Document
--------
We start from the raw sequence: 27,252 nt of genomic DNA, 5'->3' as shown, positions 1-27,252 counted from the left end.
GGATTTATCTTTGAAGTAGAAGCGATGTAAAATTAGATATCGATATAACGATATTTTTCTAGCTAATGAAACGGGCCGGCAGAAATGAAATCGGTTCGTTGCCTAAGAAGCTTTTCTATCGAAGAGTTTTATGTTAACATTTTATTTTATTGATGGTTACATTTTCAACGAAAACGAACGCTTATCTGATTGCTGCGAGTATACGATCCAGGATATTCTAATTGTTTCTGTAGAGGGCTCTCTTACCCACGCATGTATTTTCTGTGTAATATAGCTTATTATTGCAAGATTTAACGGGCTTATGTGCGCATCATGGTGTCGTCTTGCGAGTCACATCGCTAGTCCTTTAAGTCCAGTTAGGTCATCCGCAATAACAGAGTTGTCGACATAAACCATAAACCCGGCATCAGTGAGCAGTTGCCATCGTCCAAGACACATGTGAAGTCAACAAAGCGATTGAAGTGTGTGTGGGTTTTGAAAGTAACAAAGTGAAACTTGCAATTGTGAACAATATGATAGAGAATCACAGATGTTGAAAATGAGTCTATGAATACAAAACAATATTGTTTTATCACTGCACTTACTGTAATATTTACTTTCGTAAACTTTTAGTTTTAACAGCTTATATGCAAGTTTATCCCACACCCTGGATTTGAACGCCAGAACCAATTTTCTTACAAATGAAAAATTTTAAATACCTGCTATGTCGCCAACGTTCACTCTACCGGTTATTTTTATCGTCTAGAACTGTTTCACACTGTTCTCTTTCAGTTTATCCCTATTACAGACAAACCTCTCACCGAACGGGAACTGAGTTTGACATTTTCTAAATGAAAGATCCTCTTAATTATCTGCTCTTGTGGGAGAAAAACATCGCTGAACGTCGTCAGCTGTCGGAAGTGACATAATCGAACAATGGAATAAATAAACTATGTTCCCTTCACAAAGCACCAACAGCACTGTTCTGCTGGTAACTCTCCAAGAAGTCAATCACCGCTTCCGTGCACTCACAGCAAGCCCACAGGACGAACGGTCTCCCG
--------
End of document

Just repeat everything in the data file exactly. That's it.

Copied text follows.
We start from the raw sequence: 27,252 nt of genomic DNA, 5'->3' as shown, positions 1-27,252 counted from the left end.
GGATTTATCTTTGAAGTAGAAGCGATGTAAAATTAGATATCGATATAACGATATTTTTCTAGCTAATGAAACGGGCCGGCAGAAATGAAATCGGTTCGTTGCCTAAGAAGCTTTTCTATCGAAGAGTTTTATGTTAACATTTTATTTTATTGATGGTTACATTTTCAACGAAAACGAACGCTTATCTGATTGCTGCGAGTATACGATCCAGGATATTCTAATTGTTTCTGTAGAGGGCTCTCTTACCCACGCATGTATTTTCTGTGTAATATAGCTTATTATTGCAAGATTTAACGGGCTTATGTGCGCATCATGGTGTCGTCTTGCGAGTCACATCGCTAGTCCTTTAAGTCCAGTTAGGTCATCCGCAATAACAGAGTTGTCGACATAAACCATAAACCCGGCATCAGTGAGCAGTTGCCATCGTCCAAGACACATGTGAAGTCAACAAAGCGATTGAAGTGTGTGTGGGTTTTGAAAGTAACAAAGTGAAACTTGCAATTGTGAACAATATGATAGAGAATCACAGATGTTGAAAATGAGTCTATGAATACAAAACAATATTGTTTTATCACTGCACTTACTGTAATATTTACTTTCGTAAACTTTTAGTTTTAACAGCTTATATGCAAGTTTATCCCACACCCTGGATTTGAACGCCAGAACCAATTTTCTTACAAATGAAAAATTTTAAATACCTGCTATGTCGCCAACGTTCACTCTACCGGTTATTTTTATCGTCTAGAACTGTTTCACACTGTTCTCTTTCAGTTTATCCCTATTACAGACAAACCTCTCACCGAACGGGAACTGAGTTTGACATTTTCTAAATGAAAGATCCTCTTAATTATCTGCTCTTGTGGGAGAAAAACATCGCTGAACGTCGTCAGCTGTCGGAAGTGACATAATCGAACAATGGAATAAATAAACTATGTTCCCTTCACAAAGCACCAACAGCACTGTTCTGCTGGTAACTCTCCAAGAAGTCAATCACCGCTTCCGTGCACTCACAGCAAGCCCACAGGACGAACGGTCTCCCG